TV Tropes Wiki
does the latter
for reasons completely unrelated to "Pretty Cure" making a good Wiki Word
And in case you're wondering: yes, it's a
. "Purikura", short for "Print Club", is the name given to those photo booths in Japan that print out stickers with your photo on them. (This is never brought up in the show, save for the Elder of the first continuity
constantly calling Pretty Cure "Purikura"
, nor does it have any significance.)
For individual series examples, go to their pages. More than one installment of this franchise provides examples of:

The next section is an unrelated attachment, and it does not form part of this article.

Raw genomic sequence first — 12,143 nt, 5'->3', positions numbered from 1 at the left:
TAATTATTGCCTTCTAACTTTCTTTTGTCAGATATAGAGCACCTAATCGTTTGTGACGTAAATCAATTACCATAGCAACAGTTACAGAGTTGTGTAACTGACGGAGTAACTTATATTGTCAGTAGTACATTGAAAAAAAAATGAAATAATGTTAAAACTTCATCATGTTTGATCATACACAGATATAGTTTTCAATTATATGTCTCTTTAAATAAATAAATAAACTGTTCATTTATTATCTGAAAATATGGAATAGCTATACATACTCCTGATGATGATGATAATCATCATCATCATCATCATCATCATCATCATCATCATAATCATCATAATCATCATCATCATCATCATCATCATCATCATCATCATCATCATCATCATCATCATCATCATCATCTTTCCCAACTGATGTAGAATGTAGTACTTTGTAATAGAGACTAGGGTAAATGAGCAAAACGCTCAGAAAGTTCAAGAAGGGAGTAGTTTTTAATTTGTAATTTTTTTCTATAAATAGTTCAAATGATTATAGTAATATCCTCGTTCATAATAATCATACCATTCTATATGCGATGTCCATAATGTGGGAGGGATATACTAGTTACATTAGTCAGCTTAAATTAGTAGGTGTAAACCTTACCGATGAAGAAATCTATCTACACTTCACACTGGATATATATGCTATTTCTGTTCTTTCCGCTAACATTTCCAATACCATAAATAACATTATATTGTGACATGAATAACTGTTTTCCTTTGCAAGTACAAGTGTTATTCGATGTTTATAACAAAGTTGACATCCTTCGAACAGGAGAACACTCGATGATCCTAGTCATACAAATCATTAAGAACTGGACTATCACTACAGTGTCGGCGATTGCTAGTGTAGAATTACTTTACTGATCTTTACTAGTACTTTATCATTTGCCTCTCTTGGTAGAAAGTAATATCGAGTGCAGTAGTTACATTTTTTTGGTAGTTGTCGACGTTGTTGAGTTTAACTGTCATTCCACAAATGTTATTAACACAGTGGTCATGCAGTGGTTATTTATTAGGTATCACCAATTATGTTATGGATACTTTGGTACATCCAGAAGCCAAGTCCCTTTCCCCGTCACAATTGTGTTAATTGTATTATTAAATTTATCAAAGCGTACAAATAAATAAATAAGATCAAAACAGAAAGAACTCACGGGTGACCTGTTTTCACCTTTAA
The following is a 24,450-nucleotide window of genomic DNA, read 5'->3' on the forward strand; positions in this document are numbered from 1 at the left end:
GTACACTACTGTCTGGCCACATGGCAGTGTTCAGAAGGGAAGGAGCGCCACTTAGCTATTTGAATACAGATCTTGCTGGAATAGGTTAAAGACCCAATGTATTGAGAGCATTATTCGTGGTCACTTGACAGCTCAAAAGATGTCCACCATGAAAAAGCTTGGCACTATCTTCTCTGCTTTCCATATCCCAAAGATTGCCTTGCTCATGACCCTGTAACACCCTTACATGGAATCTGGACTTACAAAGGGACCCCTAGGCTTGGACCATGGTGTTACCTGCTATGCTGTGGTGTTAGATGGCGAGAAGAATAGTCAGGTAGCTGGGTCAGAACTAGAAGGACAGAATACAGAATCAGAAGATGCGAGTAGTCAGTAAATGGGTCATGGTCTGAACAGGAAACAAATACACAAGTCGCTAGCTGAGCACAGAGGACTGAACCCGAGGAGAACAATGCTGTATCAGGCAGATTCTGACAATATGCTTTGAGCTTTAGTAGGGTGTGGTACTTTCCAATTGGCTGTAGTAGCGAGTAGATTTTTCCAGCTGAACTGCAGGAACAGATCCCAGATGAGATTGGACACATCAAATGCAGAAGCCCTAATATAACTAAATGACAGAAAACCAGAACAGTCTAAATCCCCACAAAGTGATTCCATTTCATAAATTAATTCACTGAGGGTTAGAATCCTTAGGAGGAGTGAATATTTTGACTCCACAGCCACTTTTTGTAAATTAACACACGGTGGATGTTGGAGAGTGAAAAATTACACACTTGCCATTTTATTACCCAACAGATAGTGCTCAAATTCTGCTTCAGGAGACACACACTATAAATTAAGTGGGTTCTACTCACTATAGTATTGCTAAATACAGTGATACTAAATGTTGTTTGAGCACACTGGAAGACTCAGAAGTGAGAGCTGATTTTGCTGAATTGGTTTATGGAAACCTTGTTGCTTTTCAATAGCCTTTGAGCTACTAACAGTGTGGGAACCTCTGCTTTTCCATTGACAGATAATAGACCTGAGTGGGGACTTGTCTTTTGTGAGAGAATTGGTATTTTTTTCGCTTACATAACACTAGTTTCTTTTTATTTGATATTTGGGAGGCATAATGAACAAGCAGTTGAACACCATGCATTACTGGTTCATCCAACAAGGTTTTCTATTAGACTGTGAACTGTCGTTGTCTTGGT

Action Girl / Badass Adorable: All of them, save for support fighter Hikari/Shiny Luminous and Ascended Fangirl Ayumi/Cure Echo. You wouldn't expect a magical girl franchise to be so full of movement and fighting. An Asskicking Christmas: The Christmas episode, more often than not, overlaps with the final battle. Anime Hair: Since Yes!5. Annoying Younger Sibling: Not in general and usually downplayed. Played straight with Ryouta Misumi, Souta Minamino is a milder example. Big Bad: One for every season, but one for both seasons of the first continuity. Most of them want to destroy the world. Becoming the Mask: If you masquerade as a student at the school your enemies go to like Kiriya or the Kiryuu twins did, or as a friend to someone who's supposed to be your enemy like Setsuna did, you've completed your first step toward a full-blown Heel Face Turn. Cash Cow Franchise: The series has earned Toei Animation excesses of 10 billion yen annually, with the only exception being 2006. Catchphrase: Every lead Cure and sometimes even every Cure of a team has one or two catchphrases. Also, the villains say usually "I don't forget it" when they lose. Cool Big Sis: Nagisa and Hikari, Saki, Rin, Miki, Tsubomi and Yuri (her case is very odd), Kanade, Akane and Nao. Some of the Cures has one. Cute Bruiser: Most everyone. Dancing Theme: Every season has one Ending Theme with dancing; from 2009 onward, CGI dancing themes have become the norm. Darker and Edgier: and Futari wa Pretty Cure Splash☆Star especially are the darkest series in the franchise, though all of them have their dark moments. If the backstory is anything to start with, Heart Catch Pretty Cure will follow suit, and is implied to be even darker then the aforementioned shows. None of the series lose any of the humor aspects of them in spite of this, though. Doki Doki Pretty Cure Dark Magical Girl: Most of the continuities have at least one: Michiru and Kaoru, the Dark Precures, Eas aka Setsuna, Dark Cure, Siren aka Ellen, the Bad End Precures, Regina. The End of the World as We Know It: What Pretty Cure is up against every time. Theme Song Performer Cameo: Mayu Kudou, singer of several Pretty Cure themes from to Yes! Pretty Cure 5 , has cameoed twice. Once in Suite Pretty Cure♪ with the ending singer Kanako Miyamoto, and again in Yes! Pretty Cure 5 with the opening singer Aya Ikeda. Oddly enough, both animated versions of Mayu look completely different from each other (the different art styles not helping matters). HeartCatch Pretty Cure! Everything's Cuter with Lucky Charms: Hearts for just about every season, stars for Splash Star, clovers for Fresh, flowers for Heartcatch, music notes for Suite, wings for Smile, and winged hearts and card suits for Doki Doki. Evolving Credits: Very common for the franchise as a whole. This happens whenever a Sixth Ranger appears in the show. Excited Episode Title! Expy: Most lead Cures are expies of Cure Black and most blue or white Cures are expies of Cure White. However, this trope is never played straight. Five-Girl-Band: The problem is that there are only two continuities with five members. Most teams has a four-girl-band, the early teams have even less members. Some members play a double role. The Leader: Mostly the pink Cures: Cure Black, Cure Bloom/Bright, Cure Dream, Cure Peach, Cure Blossom (who is also The Chick), Cure Melody, Cure Happy, and Cure Heart. The Lancer: Mostly the blue, white or red Cures: Cure White (also The Smart Guy), Cure Egret/Windy (also the Smart Guy), Cure Rouge, Cure Passion (took this role from Cure Berry, also a Smart Guy), Cure Marine, Cure Rhythm (who is also a Smart Guy), Cure Sunny, and Cure Sword. The Big Guy: Cure Mint, Cure Berry (who was The Lancer before Cure Passion has joined), Cure Sunshine, Cure Beat (also a Smart Guy), Cure March, and Cure Rosetta (also The Chick). The Smart Guy: Only those who doesn't have a double role. Mostly the blue Cures: Cure Aqua, Cure Moonlight, Cure Beauty, Cure Diamond. The Chick:Mostly the yellow Cures: Shiny Luminous, Cure Lemonade, Cure Pine, Cure Muse, and Cure Peace. The Sixth Ranger: See below. The literally sixth member(s) are Milky Rose, and . Royale Candy Fleeting Demographic: Young girls, though fortunately they aren't the only demographic. Not that fleeting though, since the ratings for the series have remained high throughout the franchise. Frilly Upgrade: Costume upgrades usually appear sometime after mid-season. Movies have their own special upgrades. Good Old Fisticuffs: A lot of action series could learn a thing or two from how these girls dish it out. Gratuitous English: 90% of the Cure names, every transformation phrase and most finishing moves. A couple also have Gratuitous French and Gratuitous Italian scattered around. Hair Decorations: All over the place. In fact, the only Cure in the franchise to have completely unadorned hair in Pretty Cure form is Cure Black (though Nagisa does wear a cute little heart bead when she plays lacrosse). Heel Face Turn: At least one per continuity: Kiriya in Futari wa Pretty Cure, Michiru and Kaoru in Futari wa Pretty Cure Splash☆Star, Bunbee in Yes! Pretty Cure 5, Setsuna, Westar and Souler in Fresh Pretty Cure!, all of the Desert Apostles in HeartCatch Pretty Cure!, in Ellen and Trio the Minor Suite Pretty Cure♪, and Pierrot's Three Subordinates in Smile Pretty Cure!. High Heel Face Turn: In general, since this is a magical girl series, female characters seem quicker to make the switch than male ones. Heroic Second Wind: Common, but most blatantly after . From that point onwards, Yes! Pretty Cure 5 every single movie, no exceptions, has to include flashlight-esque items called the Miracle Lights, used by both the characters and the audience to bring the Eleventh Hour Superpower. In a Single Bound: One too many Cures have this ability. In fact, there is one famous scene from the original opening (and copied a lot in the Futari wa Pretty Cure movies) which involves Black leaping away from an explosion; Pretty Cure All Stars Max Heart's opening featured a similar scene but with White added in. Made of Iron: A side effect of being a Cure. Magical Girl Magic Skirt: Most of the time, in particular and Fresh . Suite Merchandise Driven: How much varies from season to season, but it's usually obvious that at least one magical trinket per season was designed to be a toy first and an implement of magical ass-kicking second. The Transformation Trinkets are a relatively common example, as are the cheat code items that became a tradition from Fresh onwards. Mid-Season Upgrade: The Precures get usually two or more upgrades per season. Some villains get upgrades, too. Modesty Shorts: When there isn't a Magic Skirt involved there's this. Monster of the Week: Often gigantic, so even when they're blatantly silly, there can be some sweet moves involved in taking them down. Multiple Demographic Appeal: The franchise is aimed at girls 4-12 and men 16-35. Not just through Moe Moe, but also hot-blooded battles. The mix can be jarring but awesome ◊. Name's the Same: Several seasons tend to repeat names from previous continuities. So far the repeated names were Nozomi ( Max Heart and Yes!5), Kaoru ( Splash Star, Fresh, and — if it counts — Kaoruko from Heartcatch), Hayato ( Fresh and Heartcatch), Kurumi ( Yes!5 (given name), Heartcatch (surname)), Miyuki ( Fresh and Smile), Akane (the original/ Max Heart and Smile), Nao ( Max Heart and Smile), Reika ( Fresh and Smile), and Ayumi ( Fresh, Heartcatch and All Stars New Stage). New Transfer Student: Several Cures start out as this. In chronological order: Hikari, Michiru and Kaoru (even if they're not actually Cures), Urara and Kurumi, Setsuna, Tsubomi, Ellen, Miyuki, and Makoto. No Export for You: The English dub of Futawi wa Pretty Cure only aired in Canada and the UK. None of the other seasons have been dubbed yet, although Cynopsis Kids has reported that Saban Brands will be making a new show called Gangnam Girls, whose synopsis sounds almost identical to Smile Precure. Not Allowed to Grow Up: As of 2008, the older Cures have been subjected to this. It's been years since 's end, but Nagisa, Honoka and Hikari don't look a day older than they were back then. Although it should be noted that this depends only on whether or not you count the All-Stars movies as canon. Max Heart Obviously Evil: Played straight by every villain from this franchise. But subverted with the Desert Apostles and Minor Land. Odd Couple: For two-person teams; when the teams widened and there was only one main character instead of two, just about every combination was an Odd Friendship Pink Means Feminine: In fact, every team has a member in pink, and more often than not she's the leader, similar to with red. Super Sentai Post Modernism: One of the most unusual aspects for a mainstream Magical Girl series that isn't a full deconstruction of the genre. Power Dyes Your Hair: It's usually downplayed, with a Cure's hair changing shades instead of color. Power Makes Your Hair Grow: Downplayed in the first and second series, but began to be very blatant in the third; and the trend hasn't stopped since. The Power of Friendship: Unlike most series in the genre, where it's second to The Power of Love, friendship is the most important thing in Pretty Cure. Every episode focuses on the relationships between the girls, and no romantic subplot is ever completely resolved, whether between the Cures themselves or with a third party; Nozomi/Coco is the one exception, and even they are allowed far less PDA than other magical girl leads, only getting to kiss offscreen and in a movie. Most speeches are of the friendship variety, and the Cures' powers literally run on friendship — even the ones who can transform separately are stronger together, and, as seen in the case of Karen, powers can fail completely if they don't open up and act sincerely towards their True Companions. Pummel Duel: Rapunzel Hair: Whether in civilian form or not, many Cures have this. Red-Headed Heroine: Also one per continuity: Nagisa/Cure Black, Saki/Cure Bloom and Michiru, Rin/Cure Rouge, Inori/Cure Pine, Tsubomi/Cure Blossom, Hibiki/Cure Melody and Ako/Cure Muse, Akane/Cure Sunny, and Alice/Cure Rosetta. Of course, the level of redness depends on the viewer. Ridiculously Cute Critter: The various mascots. Most play a much bigger role in the series with Wonder Twin Powers (namely the first three, Heartcatch and Suite. Rose-Haired Girl: A popular choice for the protagonists: Nozomi/Cure Dream, Tsubomi/Cure Blossom, Cure Melody (Hibiki being a Red-Headed Heroine), Miyuki/Cure Happy, and Mana (but not Cure Heart, interestingly). Save Both Worlds: Most plots involve saving the mascots' homeworld as well as Earth, although there are exceptions. Sixth Ranger: Every continuity has at least one late arrival: Shiny Luminous, , the Kiryuu sisters Milky Rose, Cure Passion, Cures Sunshine and Moonlight, and Cures Beat and Muse. Slice of Life: There are episodes that focus almost solely on the daily lives of the heroines where the enemy makes the obligatory appearance and subsequent defeat in under a few minutes. Spiritual Successor: The franchise on the whole appears to be this to and, to an extent, Sailor Moon . Ojamajo Doremi Spoiler Opening: Sometimes, even some events of the great final are spoiled. Usually, the appearance of the Sixth Ranger is not shown in the credits, with four exceptions: Shiny Luminous, Milky Rose, Cure Moonlight, and Cure Muse. All four of them are subversions. Both Luminous and Rose are planned as new members before the series have even started and the Japanese viewers knew it before. Cure Moonlight appeared in the first episode, so it was expected that she will eventuelly join the other Cures, especially after the appearance of Cure Sunshine (moon & sun theme). Cure Muse however was a masked Aloof Ally and the openings don't spoil her real identity. Strictly Formula: Not just individual episodes, but the series themselves, something that became particularly jarring from 2009 to 2011, which always had four-girl teams and a cheat code item appear at a late point to give the girls a new attack or set of costumes. In all series, seasons, holidays, and school events (culture festival, sports meet, etc.) roughly line up with the real world according to episode airdates. This requires a little chronological fudging, as Pretty Cure series run from February to January but reflect the April to March Japanese school year. Notable is that around episodes 20-24 (usually 23) something plot-related always happens, usually the appearance of a Sixth Ranger or the Mid-Season Upgrade. Certain plots also may happen once per season, such as two of the Cures having a disagreement and nearly triggering the team's break-up. An episode in the late 30s will feature one member of the team getting a real or imagined opportunity in acting/modeling/music/etc., with implications that they'll leave the area and cease all Magical Girl activities. Never actually happens. Most of the villains will make a Heel Face Turn by the end of the show by either purification ( ), turning traitor ( Desert Apostles, Noise, Pierrot's Three Subordinates ), or flat out becoming a Pretty Cure themselves during the turnpoint of the season ( Westar and Souler Setsuna and Ellen). It also seems that, from Fresh onwards, the first villain in the group to appear is the one who does a Heel Face Turn first. Ellen and Setsuna become Cures, while Sasorina gets purified first out of Heartcatch's villains. Smile seems to be the only exception, as there all three members of the . Quirky Miniboss Squad are purified at the same time There will be an episode/arc where the series' Fairy/ Non-Human Sidekick get kidnapped and the Pretty Cures have to rescue them. Thigh-High Boots: Every series has at least one Cure wearing them, with the exception of the the first two continuities, which instead used leg warmers for a similar effect. Trailers Always Spoil: New Cure? New power? If it's not in the title, it's in the next episode preview. Transformation Is a Free Action: Justified in-universe, where the transformation takes place inside a barrier or appears as a bright flash of light to observers. Transformation Trinket: Every single season has one. True Companions: All teams wind up as these. Unflinching Walk: The finisher attacks. Wonder Twin Powers: The first three seasons and Suite; also Heartcatch to a lesser extent. You Gotta Have Blue Hair: Since Yes!5 (or Splash Star).